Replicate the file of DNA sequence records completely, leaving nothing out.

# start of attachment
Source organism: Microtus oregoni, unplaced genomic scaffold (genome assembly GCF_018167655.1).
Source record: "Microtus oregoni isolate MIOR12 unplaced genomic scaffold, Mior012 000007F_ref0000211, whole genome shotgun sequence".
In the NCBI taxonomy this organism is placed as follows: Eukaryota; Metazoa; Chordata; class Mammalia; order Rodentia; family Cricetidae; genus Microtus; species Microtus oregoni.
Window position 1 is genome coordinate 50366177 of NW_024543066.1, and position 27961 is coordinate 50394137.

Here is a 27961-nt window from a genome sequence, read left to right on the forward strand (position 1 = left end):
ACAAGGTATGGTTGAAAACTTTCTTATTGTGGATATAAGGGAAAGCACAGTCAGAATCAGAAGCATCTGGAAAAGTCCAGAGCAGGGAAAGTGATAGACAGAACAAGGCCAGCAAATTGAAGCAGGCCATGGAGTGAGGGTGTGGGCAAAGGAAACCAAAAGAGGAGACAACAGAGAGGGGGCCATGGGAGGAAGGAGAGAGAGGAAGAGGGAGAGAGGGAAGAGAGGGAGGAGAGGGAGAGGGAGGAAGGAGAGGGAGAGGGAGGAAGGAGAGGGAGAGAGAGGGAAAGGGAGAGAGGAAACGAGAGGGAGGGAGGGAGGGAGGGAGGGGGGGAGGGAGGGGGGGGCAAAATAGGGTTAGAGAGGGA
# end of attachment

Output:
Source organism: Microtus oregoni, unplaced genomic scaffold (genome assembly GCF_018167655.1).
Source record: "Microtus oregoni isolate MIOR12 unplaced genomic scaffold, Mior012 000007F_ref0000211, whole genome shotgun sequence".
In the NCBI taxonomy this organism is placed as follows: Eukaryota; Metazoa; Chordata; class Mammalia; order Rodentia; family Cricetidae; genus Microtus; species Microtus oregoni.
Window position 1 is genome coordinate 50366177 of NW_024543066.1, and position 27961 is coordinate 50394137.

Here is a 27961-nt window from a genome sequence, read left to right on the forward strand (position 1 = left end):
ACAAGGTATGGTTGAAAACTTTCTTATTGTGGATATAAGGGAAAGCACAGTCAGAATCAGAAGCATCTGGAAAAGTCCAGAGCAGGGAAAGTGATAGACAGAACAAGGCCAGCAAATTGAAGCAGGCCATGGAGTGAGGGTGTGGGCAAAGGAAACCAAAAGAGGAGACAACAGAGAGGGGGCCATGGGAGGAAGGAGAGAGAGGAAGAGGGAGAGAGGGAAGAGAGGGAGGAGAGGGAGAGGGAGGAAGGAGAGGGAGAGGGAGGAAGGAGAGGGAGAGAGAGGGAAAGGGAGAGAGGAAACGAGAGGGAGGGAGGGAGGGAGGGAGGGGGGGAGGGAGGGGGGGGCAAAATAGGGTTAGAGAGGGA